“Leopard changes spots, strikes fear” blazed the headline of a leading daily in Dehradun. This, even as we were travelling to the interiors of Uttarakhand, to Tehri and Pauri, to conduct media workshops for sensitizing the “fourth estate”.
The Uttarakhand Forest Department, with support from WCS-India, and Titli Trust, Dehradun, has initiated pilot programs in Tehri and Pauri in Uttarakhand, to mitigate the leopard conflict; one of the most serious human-wildlife conflicts in this pristine hill state. The pilots include creation of Rapid Response Teams (RRTs) and an awareness program for all stakeholders about the need to find ways to mitigate the leopard conflict.
Two Rapid Response Teams (RRTs) of the Uttarakhand Forest Department have already been formed at Tehri and Pauri. To begin with, these RRTs were equipped with necessary equipment which ensures safety for the Forest Department staff and the leopard, as well as techniques to keep people safe during a rescue. The RRTs were trained by experienced staff from the Maharashtra Forest Department. Within a few months of the training, and a few successful leopard rescues, the Tehri RRT gets called in for leopard rescue assignments in other districts of Uttarakhand! In the media workshops conducted at Tehri (20 Dec 2017) and Pauri (22 Dec 2017), the RRTs showcased their equipment and capability for the media.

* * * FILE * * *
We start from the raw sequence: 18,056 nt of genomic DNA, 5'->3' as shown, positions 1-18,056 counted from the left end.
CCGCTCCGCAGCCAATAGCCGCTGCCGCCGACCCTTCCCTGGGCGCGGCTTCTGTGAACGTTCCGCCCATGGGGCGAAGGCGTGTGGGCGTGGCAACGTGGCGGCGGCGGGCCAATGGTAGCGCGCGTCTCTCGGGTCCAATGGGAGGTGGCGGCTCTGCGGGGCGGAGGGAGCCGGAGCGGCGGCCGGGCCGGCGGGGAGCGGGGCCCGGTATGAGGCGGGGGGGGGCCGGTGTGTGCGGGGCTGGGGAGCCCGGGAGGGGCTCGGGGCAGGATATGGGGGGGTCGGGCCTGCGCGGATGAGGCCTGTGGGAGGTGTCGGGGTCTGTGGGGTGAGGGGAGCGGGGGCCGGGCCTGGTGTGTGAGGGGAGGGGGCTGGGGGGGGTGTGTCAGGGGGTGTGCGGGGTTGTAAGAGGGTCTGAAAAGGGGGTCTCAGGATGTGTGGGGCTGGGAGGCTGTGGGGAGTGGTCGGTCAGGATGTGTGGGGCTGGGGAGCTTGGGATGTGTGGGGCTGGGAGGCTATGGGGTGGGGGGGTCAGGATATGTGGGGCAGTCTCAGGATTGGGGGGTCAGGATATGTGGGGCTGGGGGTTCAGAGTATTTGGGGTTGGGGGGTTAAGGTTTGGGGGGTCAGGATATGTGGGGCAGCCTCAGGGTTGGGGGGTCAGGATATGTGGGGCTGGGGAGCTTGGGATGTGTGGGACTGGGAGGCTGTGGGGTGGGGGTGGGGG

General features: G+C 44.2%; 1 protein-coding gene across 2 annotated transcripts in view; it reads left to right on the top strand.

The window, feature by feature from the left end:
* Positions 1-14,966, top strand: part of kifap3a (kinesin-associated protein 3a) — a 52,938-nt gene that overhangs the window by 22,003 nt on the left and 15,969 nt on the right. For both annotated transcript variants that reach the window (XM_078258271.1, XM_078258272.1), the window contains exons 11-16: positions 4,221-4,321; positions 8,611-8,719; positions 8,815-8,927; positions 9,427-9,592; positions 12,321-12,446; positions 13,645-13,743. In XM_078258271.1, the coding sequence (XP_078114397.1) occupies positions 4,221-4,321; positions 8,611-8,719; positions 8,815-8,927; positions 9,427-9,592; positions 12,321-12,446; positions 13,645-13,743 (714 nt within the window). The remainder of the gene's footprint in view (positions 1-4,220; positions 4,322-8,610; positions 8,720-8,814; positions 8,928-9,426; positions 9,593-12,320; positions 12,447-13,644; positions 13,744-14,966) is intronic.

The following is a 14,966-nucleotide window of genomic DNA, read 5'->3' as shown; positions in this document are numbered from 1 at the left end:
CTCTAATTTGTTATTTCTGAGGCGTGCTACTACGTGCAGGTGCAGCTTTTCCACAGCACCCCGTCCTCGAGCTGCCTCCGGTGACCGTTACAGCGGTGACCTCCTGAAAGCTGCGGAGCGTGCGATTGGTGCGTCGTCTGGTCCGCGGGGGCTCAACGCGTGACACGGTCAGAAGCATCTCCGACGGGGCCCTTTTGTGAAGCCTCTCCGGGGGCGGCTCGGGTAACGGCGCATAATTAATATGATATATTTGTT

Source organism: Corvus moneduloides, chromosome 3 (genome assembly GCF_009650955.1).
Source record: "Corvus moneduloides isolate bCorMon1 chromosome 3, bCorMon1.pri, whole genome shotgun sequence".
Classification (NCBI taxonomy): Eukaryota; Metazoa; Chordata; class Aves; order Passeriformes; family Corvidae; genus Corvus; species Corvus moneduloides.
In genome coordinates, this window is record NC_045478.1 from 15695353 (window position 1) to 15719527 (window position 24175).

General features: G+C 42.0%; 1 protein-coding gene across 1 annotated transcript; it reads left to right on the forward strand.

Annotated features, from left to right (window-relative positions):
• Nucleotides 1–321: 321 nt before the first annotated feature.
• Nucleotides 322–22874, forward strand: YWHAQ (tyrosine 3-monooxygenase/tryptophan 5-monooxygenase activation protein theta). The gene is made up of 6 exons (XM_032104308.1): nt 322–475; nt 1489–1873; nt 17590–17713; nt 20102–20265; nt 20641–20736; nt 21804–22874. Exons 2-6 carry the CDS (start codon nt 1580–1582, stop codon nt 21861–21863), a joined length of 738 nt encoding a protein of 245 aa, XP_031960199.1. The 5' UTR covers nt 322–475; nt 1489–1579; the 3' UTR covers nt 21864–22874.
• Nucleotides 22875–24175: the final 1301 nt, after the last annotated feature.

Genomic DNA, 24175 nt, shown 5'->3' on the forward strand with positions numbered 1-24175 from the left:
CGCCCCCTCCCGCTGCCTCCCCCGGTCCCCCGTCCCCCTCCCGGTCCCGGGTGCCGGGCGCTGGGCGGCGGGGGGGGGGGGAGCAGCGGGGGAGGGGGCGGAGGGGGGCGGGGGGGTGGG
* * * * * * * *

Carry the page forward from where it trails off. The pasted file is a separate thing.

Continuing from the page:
Attended by local print and electronic media, the key messaging to these crucial stakeholders at the media workshops was to undertake responsible reporting. A booklet titled “Busting myths about leopards…and learning to live with them” was distributed. The booklet, prepared in English and Hindi, highlighted that as leopards have always lived in human-dominated landscapes, and as we, humans, cannot change the leopard’s behaviour; perhaps an alternate approach was to modify human behaviour and habits for our own safety. Learning to live with leopards in human-dominated landscapes is crucial to reduce conflict.
The media shared their issues, too. Specific amongst these was that “bad news” and “negative press” sells, and that their own stories often get edited to showcase conflict “negatively”. Many myths around leopards and their behaviours were dispelled. Ranjeet Jadhav from Midday, Mumbai, who has significant experience in covering leopard conflict, was present as a resource person at the workshops. Ranjeet shared with the media how positive coverage of the conflict could actually make a difference to people’s lives on the ground, and assist to reduce conflict.
A mechanism to track the impact of these workshops is being planned. More workshops in other areas of Uttarakhand with high conflict is being considered, based on the positive feedback from the media. Hopefully, the “fourth estate” will “change their spots” and report responsibly about conflict!
The booklet “Busting myths about leopards … and learning to live with them” can be downloaded from the download section on the top right. Please contact the author if you need a hi-res print-ready version.